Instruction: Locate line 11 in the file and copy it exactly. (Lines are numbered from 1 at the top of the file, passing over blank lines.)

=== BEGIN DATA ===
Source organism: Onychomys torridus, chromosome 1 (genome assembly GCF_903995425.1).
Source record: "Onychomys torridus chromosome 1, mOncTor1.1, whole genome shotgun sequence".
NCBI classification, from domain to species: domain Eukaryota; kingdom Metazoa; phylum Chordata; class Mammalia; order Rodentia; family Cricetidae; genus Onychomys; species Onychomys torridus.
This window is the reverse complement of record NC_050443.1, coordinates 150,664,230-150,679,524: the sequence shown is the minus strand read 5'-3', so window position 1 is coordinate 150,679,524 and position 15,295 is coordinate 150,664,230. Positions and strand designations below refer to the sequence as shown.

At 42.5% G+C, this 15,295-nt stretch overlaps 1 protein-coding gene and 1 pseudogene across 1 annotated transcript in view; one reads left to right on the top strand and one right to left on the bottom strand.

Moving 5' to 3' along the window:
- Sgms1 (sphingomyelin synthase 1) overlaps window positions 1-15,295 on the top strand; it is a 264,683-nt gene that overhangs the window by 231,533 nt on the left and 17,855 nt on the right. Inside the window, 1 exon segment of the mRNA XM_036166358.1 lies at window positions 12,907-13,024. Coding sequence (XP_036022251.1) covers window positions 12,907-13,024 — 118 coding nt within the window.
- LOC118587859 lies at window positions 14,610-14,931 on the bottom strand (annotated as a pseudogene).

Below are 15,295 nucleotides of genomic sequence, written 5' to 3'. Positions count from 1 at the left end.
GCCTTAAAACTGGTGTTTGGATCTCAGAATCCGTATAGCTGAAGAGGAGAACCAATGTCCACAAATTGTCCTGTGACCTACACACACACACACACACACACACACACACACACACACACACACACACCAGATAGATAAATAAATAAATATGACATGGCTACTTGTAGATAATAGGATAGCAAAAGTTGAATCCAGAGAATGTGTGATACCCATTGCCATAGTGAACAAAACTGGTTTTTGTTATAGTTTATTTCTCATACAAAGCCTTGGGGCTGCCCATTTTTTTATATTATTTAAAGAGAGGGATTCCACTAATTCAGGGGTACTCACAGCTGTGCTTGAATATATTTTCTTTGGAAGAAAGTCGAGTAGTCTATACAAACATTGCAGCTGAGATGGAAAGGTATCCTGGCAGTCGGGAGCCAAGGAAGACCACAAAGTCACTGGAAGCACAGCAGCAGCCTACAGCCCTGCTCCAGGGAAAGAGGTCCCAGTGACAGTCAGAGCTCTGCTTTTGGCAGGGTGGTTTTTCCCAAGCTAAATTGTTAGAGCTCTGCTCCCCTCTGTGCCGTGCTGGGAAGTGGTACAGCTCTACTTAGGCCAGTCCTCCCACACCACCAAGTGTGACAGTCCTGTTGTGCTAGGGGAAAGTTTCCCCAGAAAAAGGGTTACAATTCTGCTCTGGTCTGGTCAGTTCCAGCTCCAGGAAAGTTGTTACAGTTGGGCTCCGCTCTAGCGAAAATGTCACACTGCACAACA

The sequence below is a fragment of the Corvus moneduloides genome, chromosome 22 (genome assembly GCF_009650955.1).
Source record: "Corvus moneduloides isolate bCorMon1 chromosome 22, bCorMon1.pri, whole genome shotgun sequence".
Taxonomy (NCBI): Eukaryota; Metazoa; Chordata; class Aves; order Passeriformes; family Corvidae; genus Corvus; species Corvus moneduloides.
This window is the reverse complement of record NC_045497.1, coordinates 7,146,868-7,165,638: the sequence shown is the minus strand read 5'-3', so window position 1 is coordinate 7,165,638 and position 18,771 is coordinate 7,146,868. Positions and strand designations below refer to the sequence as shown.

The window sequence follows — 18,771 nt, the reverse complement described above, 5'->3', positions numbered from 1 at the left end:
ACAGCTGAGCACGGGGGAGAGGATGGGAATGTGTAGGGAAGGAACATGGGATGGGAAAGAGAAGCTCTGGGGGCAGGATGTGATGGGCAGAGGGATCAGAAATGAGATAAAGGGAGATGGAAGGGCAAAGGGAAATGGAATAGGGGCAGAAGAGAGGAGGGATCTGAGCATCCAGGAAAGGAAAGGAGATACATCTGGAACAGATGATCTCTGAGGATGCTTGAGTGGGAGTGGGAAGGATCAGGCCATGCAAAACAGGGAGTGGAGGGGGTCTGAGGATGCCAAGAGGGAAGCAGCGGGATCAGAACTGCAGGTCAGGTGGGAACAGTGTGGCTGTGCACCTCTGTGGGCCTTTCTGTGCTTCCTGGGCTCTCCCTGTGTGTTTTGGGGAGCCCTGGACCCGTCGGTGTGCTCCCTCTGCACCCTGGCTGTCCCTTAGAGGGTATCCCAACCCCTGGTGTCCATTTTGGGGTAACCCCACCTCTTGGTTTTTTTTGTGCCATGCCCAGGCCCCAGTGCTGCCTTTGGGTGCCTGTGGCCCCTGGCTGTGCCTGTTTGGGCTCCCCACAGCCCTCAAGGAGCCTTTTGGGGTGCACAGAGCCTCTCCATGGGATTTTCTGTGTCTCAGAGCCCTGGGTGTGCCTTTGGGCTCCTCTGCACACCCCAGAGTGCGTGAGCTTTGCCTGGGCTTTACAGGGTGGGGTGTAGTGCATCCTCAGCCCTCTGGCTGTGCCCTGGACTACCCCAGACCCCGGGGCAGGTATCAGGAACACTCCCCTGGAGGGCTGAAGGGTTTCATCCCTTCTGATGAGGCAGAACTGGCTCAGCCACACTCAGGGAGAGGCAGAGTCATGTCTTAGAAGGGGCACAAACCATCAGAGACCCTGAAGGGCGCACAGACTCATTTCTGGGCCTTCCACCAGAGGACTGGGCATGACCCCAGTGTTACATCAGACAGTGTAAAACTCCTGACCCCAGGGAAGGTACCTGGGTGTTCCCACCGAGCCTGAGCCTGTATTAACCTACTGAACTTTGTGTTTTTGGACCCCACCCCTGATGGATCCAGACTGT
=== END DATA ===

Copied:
The sequence below is a fragment of the Corvus moneduloides genome, chromosome 22 (genome assembly GCF_009650955.1).